January 25, 2010

Museum hosts exhibit of Ansel Adams photos

by Christi Mathis

CARBONDALE, Ill. -- University Museum at Southern Illinois University Carbondale begins the new year by presenting what may be the best-known exhibit ever to come to the museum.

University Museum welcomes “Ansel Adams: The Man Who Captured the Earth’s Beauty,” a display of 25 of Adams’ famous black and white landscape photographs.  The exhibit opened Sunday, Jan. 24, and runs through March 21.  There is a $5 admission charge for general admission to this exhibit, though the rest of the museum remains admission-free.  Students of all ages are exempt from the admission charge.  The reason for the charge is the cost of bringing this special exhibit to SIUC and of extra considerations in keeping it here for the duration of the exhibit.

“These really are his iconic images,” Dona Bachman, museum director, said, noting that for many people, Adams’ images represent “a sense of freedom and grandeur.” 

Adams (1902-1984) is famous for his hauntingly beautiful black and white landscapes, many taken in national parks in the western United States.  Some of his images, such as “Sand Dunes, Sunrise, Death Valley National Monument, California,” and “Moon and Half Dome, Yosemite National Park, California,” are nearly as famous as the subjects of the photographs themselves.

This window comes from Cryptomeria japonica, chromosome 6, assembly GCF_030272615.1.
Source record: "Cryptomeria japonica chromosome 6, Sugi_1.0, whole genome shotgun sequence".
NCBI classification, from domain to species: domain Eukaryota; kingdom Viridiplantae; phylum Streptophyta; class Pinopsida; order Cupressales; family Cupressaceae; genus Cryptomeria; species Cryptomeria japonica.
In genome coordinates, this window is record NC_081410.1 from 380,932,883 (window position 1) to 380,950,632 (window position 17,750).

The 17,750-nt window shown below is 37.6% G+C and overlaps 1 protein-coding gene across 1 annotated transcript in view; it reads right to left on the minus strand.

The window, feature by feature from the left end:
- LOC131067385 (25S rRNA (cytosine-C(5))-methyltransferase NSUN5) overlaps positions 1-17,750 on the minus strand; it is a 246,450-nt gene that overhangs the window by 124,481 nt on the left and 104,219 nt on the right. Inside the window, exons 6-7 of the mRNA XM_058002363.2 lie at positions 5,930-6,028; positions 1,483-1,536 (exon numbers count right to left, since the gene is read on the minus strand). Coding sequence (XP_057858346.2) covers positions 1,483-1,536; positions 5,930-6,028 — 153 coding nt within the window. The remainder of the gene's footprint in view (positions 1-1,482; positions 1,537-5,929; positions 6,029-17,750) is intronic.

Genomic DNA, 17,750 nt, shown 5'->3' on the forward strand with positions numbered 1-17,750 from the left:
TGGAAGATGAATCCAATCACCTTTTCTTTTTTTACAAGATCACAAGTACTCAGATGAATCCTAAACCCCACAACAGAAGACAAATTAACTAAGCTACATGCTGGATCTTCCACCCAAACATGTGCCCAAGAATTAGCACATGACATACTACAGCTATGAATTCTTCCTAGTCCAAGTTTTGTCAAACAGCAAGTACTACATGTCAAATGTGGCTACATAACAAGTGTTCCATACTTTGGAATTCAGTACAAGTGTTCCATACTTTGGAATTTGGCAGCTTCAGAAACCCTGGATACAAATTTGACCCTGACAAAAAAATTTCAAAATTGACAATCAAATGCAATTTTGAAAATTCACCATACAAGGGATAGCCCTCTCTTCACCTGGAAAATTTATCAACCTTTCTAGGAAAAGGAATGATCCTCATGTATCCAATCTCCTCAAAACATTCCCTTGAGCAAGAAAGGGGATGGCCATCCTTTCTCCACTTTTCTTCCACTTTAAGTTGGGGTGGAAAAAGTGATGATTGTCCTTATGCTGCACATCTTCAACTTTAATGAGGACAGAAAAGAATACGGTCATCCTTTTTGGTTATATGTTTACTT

Jordy Jones, assistant professor of cinema and photography history at SIUC, hailed Adams as “one of the greatest landscape photographers of all time” and an artist who “defined the photographic landscape for us.”

Even if one doesn’t know Adams’ name, our basis for evaluating a good landscape photograph is determined by his ever-popular photographs, Jones said.

Adams, a San Francisco native, began his career as a photographer in his early teens when he took a Kodak Brownie box camera into Yosemite Valley.  Though he trained as a concert pianist for more than 10 years beginning in 1914, he also studied photography with photo-finisher Frank Dittman.  Ultimately, Adams chose cameras over pianos, with a focus on the American West.  His first exhibit was in 1936 in New York City.

The images Adams presented through his photographs showed the American landscape in an eloquent light. However, Adams’ success wasn’t only in the images themselves, but also in how he captured them and in how he helped further photography as an art form.  He played key roles in founding the artistic photography Group f/64 in San Francisco and The Friends of Photography in Carmel, Calif.; and in establishing photography departments at the Museum of Modern Art in New York City and at the California School of Fine Arts.

Adams also became associated with the conservation movement, with his images serving many as a symbol of the natural beauty they want to protect.  Adams was a member of the Sierra Club, and served on its board of directors from 1934 to 1971.  Adams won many awards during his lifetime, including the Presidential Medal of Freedom, presented to him by President Jimmy Carter in 1980.

This traveling exhibit of Adams’ work comes to SIUC as the last stop on a 15 city national tour organized by the Mint Museum of Art in North Carolina.